This blog post was originally published at NVIDIA’s website. It is reprinted here with the permission of NVIDIA.
Deep neural network takes a two-stage approach to address lidar processing challenges.
Editor’s note: This is the latest post in our NVIDIA DRIVE Labs series, which takes an engineering-focused look at individual autonomous vehicle challenges and how NVIDIA DRIVE addresses them. Catch up on all our automotive posts, here.
Lidar can give autonomous vehicles laser focus.
By bouncing laser signals off the surrounding environment, these sensors can enable a self-driving car to construct a detailed and accurate 3D picture of what’s around it.
However, traditional methods for processing lidar data pose significant challenges. These include limitations in the ability to detect and classify different types of objects, scenes and weather conditions, as well as limitations in performance and robustness.
In this DRIVE Labs episode, we introduce our multi-view LidarNet deep neural network, which uses multiple perspectives, or views, of the scene around the car to overcome the traditional limitations of lidar-based processing.
AI in the form of DNN-based approaches has become the go-to solution to address traditional lidar perception challenges.
One AI method uses lidar DNNs that perform top‐down or “bird’s eye view” (BEV) object detection on lidar point cloud data. A virtual camera positioned at some height above the scene, similar to a bird flying overhead, reprojects 3D coordinates of each data point into that virtual camera view via orthogonal projection.
BEV lidar DNNs use 2D convolutions in their layers to detect dynamic objects such as cars, trucks, buses, pedestrians, cyclists, and other road users. 2D convolutions work fast, so they are well-suited for use in real-time autonomous driving applications.
However, this approach can get tricky when objects look alike top-down. For example, in BEV, pedestrians or bikes may appear similar to objects like poles, tree trunks or bushes, resulting in perception errors.
Another AI method uses 3D lidar point cloud data as input to a DNN that uses 3D convolutions in its layers to detect objects. This improves accuracy since a DNN can detect objects using their 3D shapes. However, 3D convolutional DNN processing of lidar point clouds is difficult to run in real-time for autonomous driving applications.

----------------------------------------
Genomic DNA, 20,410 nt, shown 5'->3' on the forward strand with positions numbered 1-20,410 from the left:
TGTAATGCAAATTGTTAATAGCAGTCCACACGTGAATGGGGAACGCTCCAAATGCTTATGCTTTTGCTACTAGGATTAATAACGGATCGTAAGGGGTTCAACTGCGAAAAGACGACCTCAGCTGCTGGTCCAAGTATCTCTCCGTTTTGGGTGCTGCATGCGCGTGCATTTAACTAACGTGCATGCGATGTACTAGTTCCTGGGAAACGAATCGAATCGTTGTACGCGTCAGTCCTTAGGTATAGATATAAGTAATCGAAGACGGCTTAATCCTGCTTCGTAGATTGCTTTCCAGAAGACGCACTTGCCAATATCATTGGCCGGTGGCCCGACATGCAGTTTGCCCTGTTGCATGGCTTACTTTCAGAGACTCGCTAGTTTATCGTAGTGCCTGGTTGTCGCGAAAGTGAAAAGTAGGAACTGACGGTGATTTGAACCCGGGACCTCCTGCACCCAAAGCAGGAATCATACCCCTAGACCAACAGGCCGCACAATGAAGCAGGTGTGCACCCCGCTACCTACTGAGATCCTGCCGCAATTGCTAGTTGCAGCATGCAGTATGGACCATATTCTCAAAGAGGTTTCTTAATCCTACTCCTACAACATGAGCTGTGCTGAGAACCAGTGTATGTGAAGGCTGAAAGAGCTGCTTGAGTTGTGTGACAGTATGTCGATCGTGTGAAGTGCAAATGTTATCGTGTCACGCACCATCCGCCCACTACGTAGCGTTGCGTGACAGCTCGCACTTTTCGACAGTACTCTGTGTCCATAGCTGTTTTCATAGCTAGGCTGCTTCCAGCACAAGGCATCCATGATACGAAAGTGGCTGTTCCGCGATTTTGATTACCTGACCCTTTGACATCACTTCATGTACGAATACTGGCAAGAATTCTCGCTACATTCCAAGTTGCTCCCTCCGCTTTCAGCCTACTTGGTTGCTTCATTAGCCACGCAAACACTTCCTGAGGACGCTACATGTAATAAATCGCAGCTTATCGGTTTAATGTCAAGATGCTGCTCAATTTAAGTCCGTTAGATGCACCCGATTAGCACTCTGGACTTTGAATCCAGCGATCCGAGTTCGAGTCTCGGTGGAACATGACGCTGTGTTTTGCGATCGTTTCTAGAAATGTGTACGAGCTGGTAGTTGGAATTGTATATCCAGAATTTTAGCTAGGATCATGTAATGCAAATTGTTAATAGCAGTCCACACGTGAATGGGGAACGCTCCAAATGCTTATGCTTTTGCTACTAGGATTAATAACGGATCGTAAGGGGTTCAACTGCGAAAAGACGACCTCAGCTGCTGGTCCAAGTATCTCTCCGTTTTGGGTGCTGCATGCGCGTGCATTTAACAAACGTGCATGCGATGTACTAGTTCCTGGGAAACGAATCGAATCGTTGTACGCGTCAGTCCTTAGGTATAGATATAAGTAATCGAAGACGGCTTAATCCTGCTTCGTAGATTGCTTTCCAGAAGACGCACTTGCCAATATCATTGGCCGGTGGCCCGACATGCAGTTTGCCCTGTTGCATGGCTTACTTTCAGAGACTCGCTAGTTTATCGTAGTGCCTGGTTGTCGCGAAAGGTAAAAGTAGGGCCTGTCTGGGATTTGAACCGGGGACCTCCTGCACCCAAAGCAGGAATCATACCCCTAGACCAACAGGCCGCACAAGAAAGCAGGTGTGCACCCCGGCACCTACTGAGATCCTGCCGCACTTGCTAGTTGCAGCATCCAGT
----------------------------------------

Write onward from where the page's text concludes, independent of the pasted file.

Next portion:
Enter Multi-View LidarNet
To overcome the limitations of both of these AI-based approaches, we developed our multi‐view LidarNet DNN, which acts in two stages. The first stage extracts semantic information about the scene using lidar scan data in perspective view (Figure 1). This “unwraps” a 360-degree surround lidar range scan so it looks as though the entire panorama is in front of the self-driving car.
This first-stage semantic segmentation approach performs very well for predicting object classes. This is because the DNN can better observe object shapes in perspective view (for example, the shape of a walking human).
The first stage segments the scene both into dynamic objects of different classes, such as cars, trucks, busses, pedestrians, cyclists and motorcyclists, as well as static road scene components, such as the road surface, sidewalks, buildings, trees, and traffic signs.
Figure 1. Multi-view LidarNet perspective view.
Figure 2. Multi-view LidarNet top-down bird’s eye view (BEV).
The semantic segmentation output of LidarNet’s first stage is then projected into BEV and combined with height data at each location, which is obtained from the lidar point cloud. The resulting output is applied as input to the second stage (Figure 2).
The second stage DNN is trained on BEV-labeled data to predict top-down 2D bounding boxes around objects identified by the first stage. This stage also uses semantic and height information to extract object instances. This is easier in BEV since objects are not occluding each other in this view.
The result of chaining these two DNN stages together is a lidar DNN that consumes only lidar data. It uses end-to-end deep learning to output a rich semantic segmentation of the scene, complete with 2D bounding boxes for objects. By using such methods, it can detect vulnerable road users, such as motorcyclists, bicyclists, and pedestrians, with high accuracy and completeness. Additionally, the DNN is very efficient — inference runs at 7ms per lidar scan on the NVIDIA DRIVE™AGX platform.
In addition to multi-view LidarNet, our lidar processing software stack includes a lidar object tracker. The tracker is a computer vision-based post-processing system that uses the BEV 2D bounding box information and lidar point geometry to compute 3D bounding boxes for each object instance. The tracker also helps stabilize per-frame DNN misdetections and, along with a low-level lidar processor, computes geometric fences that represent hard physical boundaries that a car should avoid.
This combination of AI-based and traditional computer vision-based methods increases the robustness of our lidar perception software stack. Moreover, the rich perception information provided by lidar perception can be combined with camera and radar detections to design even more robust Level 4 to Level 5 autonomous systems.
Senior Manager, Autonomous Vehicles, NVIDIA